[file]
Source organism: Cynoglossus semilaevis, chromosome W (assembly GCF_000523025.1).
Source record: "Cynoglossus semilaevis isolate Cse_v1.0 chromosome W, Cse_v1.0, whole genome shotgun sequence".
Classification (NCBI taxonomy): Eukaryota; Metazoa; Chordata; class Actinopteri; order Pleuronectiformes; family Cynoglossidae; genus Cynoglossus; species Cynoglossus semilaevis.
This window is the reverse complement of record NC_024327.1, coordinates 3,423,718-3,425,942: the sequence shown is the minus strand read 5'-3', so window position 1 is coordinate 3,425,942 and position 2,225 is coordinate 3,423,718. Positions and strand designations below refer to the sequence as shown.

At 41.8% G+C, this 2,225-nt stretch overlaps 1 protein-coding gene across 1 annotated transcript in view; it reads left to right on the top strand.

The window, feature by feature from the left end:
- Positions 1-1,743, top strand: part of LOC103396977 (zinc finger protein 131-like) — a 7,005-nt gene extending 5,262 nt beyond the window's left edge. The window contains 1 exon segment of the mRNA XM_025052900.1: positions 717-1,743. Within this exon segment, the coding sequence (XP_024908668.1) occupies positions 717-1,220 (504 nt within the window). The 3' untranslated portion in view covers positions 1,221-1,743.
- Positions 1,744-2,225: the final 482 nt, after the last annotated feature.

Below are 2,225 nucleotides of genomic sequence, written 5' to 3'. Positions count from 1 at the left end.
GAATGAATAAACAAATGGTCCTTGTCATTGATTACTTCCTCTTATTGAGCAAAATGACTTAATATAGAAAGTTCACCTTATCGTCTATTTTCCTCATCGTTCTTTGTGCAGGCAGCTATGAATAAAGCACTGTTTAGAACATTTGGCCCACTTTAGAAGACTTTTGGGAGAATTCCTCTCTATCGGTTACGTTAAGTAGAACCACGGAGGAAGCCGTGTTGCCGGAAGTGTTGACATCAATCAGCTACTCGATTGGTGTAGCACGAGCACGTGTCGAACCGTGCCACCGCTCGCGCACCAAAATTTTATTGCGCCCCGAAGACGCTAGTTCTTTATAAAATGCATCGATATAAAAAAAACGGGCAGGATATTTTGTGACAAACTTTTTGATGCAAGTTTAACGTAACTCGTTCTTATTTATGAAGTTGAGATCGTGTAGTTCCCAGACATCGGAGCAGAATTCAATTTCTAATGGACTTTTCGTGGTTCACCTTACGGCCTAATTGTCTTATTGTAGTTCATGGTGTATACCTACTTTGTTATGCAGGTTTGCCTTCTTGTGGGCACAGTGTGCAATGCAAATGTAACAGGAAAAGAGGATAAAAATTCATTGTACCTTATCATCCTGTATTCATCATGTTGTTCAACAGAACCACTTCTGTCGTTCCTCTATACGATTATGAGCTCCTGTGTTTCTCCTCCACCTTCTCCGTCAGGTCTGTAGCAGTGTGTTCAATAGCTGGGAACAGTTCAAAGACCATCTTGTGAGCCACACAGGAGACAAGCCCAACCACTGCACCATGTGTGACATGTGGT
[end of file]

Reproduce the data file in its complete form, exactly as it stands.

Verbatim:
Source organism: Cynoglossus semilaevis, chromosome W (assembly GCF_000523025.1).
Source record: "Cynoglossus semilaevis isolate Cse_v1.0 chromosome W, Cse_v1.0, whole genome shotgun sequence".
Classification (NCBI taxonomy): Eukaryota; Metazoa; Chordata; class Actinopteri; order Pleuronectiformes; family Cynoglossidae; genus Cynoglossus; species Cynoglossus semilaevis.
This window is the reverse complement of record NC_024327.1, coordinates 3,423,718-3,425,942: the sequence shown is the minus strand read 5'-3', so window position 1 is coordinate 3,425,942 and position 2,225 is coordinate 3,423,718. Positions and strand designations below refer to the sequence as shown.

At 41.8% G+C, this 2,225-nt stretch overlaps 1 protein-coding gene across 1 annotated transcript in view; it reads left to right on the top strand.

The window, feature by feature from the left end:
- Positions 1-1,743, top strand: part of LOC103396977 (zinc finger protein 131-like) — a 7,005-nt gene extending 5,262 nt beyond the window's left edge. The window contains 1 exon segment of the mRNA XM_025052900.1: positions 717-1,743. Within this exon segment, the coding sequence (XP_024908668.1) occupies positions 717-1,220 (504 nt within the window). The 3' untranslated portion in view covers positions 1,221-1,743.
- Positions 1,744-2,225: the final 482 nt, after the last annotated feature.

Below are 2,225 nucleotides of genomic sequence, written 5' to 3'. Positions count from 1 at the left end.
GAATGAATAAACAAATGGTCCTTGTCATTGATTACTTCCTCTTATTGAGCAAAATGACTTAATATAGAAAGTTCACCTTATCGTCTATTTTCCTCATCGTTCTTTGTGCAGGCAGCTATGAATAAAGCACTGTTTAGAACATTTGGCCCACTTTAGAAGACTTTTGGGAGAATTCCTCTCTATCGGTTACGTTAAGTAGAACCACGGAGGAAGCCGTGTTGCCGGAAGTGTTGACATCAATCAGCTACTCGATTGGTGTAGCACGAGCACGTGTCGAACCGTGCCACCGCTCGCGCACCAAAATTTTATTGCGCCCCGAAGACGCTAGTTCTTTATAAAATGCATCGATATAAAAAAAACGGGCAGGATATTTTGTGACAAACTTTTTGATGCAAGTTTAACGTAACTCGTTCTTATTTATGAAGTTGAGATCGTGTAGTTCCCAGACATCGGAGCAGAATTCAATTTCTAATGGACTTTTCGTGGTTCACCTTACGGCCTAATTGTCTTATTGTAGTTCATGGTGTATACCTACTTTGTTATGCAGGTTTGCCTTCTTGTGGGCACAGTGTGCAATGCAAATGTAACAGGAAAAGAGGATAAAAATTCATTGTACCTTATCATCCTGTATTCATCATGTTGTTCAACAGAACCACTTCTGTCGTTCCTCTATACGATTATGAGCTCCTGTGTTTCTCCTCCACCTTCTCCGTCAGGTCTGTAGCAGTGTGTTCAATAGCTGGGAACAGTTCAAAGACCATCTTGTGAGCCACACAGGAGACAAGCCCAACCACTGCACCATGTGTGACATGTGGT